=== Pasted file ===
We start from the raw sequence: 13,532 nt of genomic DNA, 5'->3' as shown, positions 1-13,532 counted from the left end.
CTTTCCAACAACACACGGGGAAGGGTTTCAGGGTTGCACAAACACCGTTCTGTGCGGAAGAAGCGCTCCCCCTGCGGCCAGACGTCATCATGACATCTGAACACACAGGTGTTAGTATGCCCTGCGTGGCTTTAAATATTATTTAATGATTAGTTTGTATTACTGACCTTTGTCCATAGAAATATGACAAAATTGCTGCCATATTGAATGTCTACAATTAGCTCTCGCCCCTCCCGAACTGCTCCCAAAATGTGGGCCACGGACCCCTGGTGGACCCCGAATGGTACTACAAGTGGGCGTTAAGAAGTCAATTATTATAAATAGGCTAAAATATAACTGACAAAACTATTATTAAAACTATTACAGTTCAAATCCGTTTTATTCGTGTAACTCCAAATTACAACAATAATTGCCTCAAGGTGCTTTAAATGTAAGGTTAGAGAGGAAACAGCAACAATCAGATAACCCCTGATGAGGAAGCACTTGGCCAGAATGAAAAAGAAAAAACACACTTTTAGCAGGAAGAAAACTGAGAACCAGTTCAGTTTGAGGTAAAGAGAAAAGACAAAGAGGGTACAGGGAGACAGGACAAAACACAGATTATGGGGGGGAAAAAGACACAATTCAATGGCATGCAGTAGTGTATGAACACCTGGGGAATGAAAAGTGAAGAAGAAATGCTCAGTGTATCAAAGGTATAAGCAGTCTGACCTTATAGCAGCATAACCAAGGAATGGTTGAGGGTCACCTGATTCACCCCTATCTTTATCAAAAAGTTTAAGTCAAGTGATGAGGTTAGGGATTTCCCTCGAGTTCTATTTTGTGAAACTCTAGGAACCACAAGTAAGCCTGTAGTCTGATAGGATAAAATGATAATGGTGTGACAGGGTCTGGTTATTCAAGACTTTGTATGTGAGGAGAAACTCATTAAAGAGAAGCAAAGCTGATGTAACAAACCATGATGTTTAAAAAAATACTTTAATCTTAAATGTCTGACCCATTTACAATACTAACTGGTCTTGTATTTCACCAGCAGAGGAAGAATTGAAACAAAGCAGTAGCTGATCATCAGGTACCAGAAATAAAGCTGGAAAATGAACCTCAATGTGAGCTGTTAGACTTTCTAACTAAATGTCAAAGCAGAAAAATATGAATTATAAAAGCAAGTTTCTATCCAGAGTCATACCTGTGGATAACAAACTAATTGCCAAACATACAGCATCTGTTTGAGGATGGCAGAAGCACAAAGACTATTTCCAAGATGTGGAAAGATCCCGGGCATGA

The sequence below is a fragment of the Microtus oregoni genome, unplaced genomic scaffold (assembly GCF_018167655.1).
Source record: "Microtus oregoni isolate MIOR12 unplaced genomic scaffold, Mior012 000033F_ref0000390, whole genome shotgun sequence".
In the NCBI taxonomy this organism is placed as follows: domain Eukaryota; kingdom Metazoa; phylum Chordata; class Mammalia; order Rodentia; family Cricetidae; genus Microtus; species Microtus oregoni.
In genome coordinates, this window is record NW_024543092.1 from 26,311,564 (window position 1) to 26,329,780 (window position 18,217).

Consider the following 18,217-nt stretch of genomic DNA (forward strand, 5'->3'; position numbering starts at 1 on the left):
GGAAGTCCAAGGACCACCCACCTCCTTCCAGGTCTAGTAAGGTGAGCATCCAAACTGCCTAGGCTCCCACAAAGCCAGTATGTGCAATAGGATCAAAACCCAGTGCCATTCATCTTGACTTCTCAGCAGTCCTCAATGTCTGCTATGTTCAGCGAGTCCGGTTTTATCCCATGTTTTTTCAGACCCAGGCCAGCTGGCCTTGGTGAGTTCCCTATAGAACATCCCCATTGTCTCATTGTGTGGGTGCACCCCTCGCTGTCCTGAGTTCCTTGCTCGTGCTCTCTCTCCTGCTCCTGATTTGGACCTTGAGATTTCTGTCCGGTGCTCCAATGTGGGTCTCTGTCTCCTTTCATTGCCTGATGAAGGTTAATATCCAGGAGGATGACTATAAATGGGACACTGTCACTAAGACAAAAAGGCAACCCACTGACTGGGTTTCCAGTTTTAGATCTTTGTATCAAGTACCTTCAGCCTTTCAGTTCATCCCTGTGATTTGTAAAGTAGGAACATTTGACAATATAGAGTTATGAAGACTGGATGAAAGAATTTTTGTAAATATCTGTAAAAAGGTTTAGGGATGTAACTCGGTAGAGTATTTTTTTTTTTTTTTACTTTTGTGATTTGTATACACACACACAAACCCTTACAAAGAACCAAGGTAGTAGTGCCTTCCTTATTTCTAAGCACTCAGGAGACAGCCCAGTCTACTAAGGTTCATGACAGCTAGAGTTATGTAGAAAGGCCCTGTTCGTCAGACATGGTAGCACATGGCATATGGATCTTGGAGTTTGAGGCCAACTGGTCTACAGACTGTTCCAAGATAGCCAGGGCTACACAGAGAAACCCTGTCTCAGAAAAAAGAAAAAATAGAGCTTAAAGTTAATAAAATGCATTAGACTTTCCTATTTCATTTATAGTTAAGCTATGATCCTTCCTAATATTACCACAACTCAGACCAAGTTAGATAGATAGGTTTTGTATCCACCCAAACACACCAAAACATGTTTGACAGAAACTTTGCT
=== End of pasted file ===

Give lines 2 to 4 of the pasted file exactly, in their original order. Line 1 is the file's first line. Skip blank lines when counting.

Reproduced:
CTTTCCAACAACACACGGGGAAGGGTTTCAGGGTTGCACAAACACCGTTCTGTGCGGAAGAAGCGCTCCCCCTGCGGCCAGACGTCATCATGACATCTGAACACACAGGTGTTAGTATGCCCTGCGTGGCTTTAAATATTATTTAATGATTAGTTTGTATTACTGACCTTTGTCCATAGAAATATGACAAAATTGCTGCCATATTGAATGTCTACAATTAGCTCTCGCCCCTCCCGAACTGCTCCCAAAATGTGGGCCACGGACCCCTGGTGGACCCCGAATGGTACTACAAGTGGGCGTTAAGAAGTCAATTATTATAAATAGGCTAAAATATAACTGACAAAACTATTATTAAAACTATTACAGTTCAAATCCGTTTTATTCGTGTAACTCCAAATTACAACAATAATTGCCTCAAGGTGCTTTAAATGTAAGGTTAGAGAGGAAACAGCAACAATCAGATAACCCCTGATGAGGAAGCACTTGGCCAGAATGAAAAAGAAAAAACACACTTTTAGCAGGAAGAAAACTGAGAACCAGTTCAGTTTGAGGTAAAGAGAAAAGACAAAGAGGGTACAGGGAGACAGGACAAAACACAGATTATGGGGGGGAAAAAGACACAATTCAATGGCATGCAGTAGTGTATGAACACCTGGGGAATGAAAAGTGAAGAAGAAATGCTCAGTGTATCAAAGGTATAAGCAGTCTGACCTTATAGCAGCATAACCAAGGAATGGTTGAGGGTCACCTGATTCACCCCTATCTTTATCAAAAAGTTTAAGTCAAGTGATGAGGTTAGGGATTTCCCTCGAGTTCTATTTTGTGAAACTCTAGGAACCACAAGTAAGCCTGTAGTCTGATAGGATAAAATGATAATGGTGTGACAGGGTCTGGTTATTCAAGACTTTGTATGTGAGGAGAAACTCATTAAAGAGAAGCAAAGCTGATGTAACAAACCATGATGTTTAAAAAAATACTTTAATCTTAAATGTCTGACCCATTTACAATACTAACTGGTCTTGTATTTCACCAGCAGAGGAAGAATTGAAACAAAGCAGTAGCTGATCATCAGGTACCAGAAATAAAGCTGGAAAATGAACCTCAATGTGAGCTGTTAGACTTTCTAACTAAATGTCAAAGCAGAAAAATATGAATTATAAAAGCAAGTTTCTATCCAGAGTCATACCTGTGGATAACAAACTAATTGCCAAACATACAGCATCTGTTTGAGGATGGCAGAAGCACAAAGACTATTTCCAAGATGTGGAAAGATCCCGGGCATGA

The sequence below is a fragment of the Microtus oregoni genome, unplaced genomic scaffold (assembly GCF_018167655.1).
Source record: "Microtus oregoni isolate MIOR12 unplaced genomic scaffold, Mior012 000033F_ref0000390, whole genome shotgun sequence".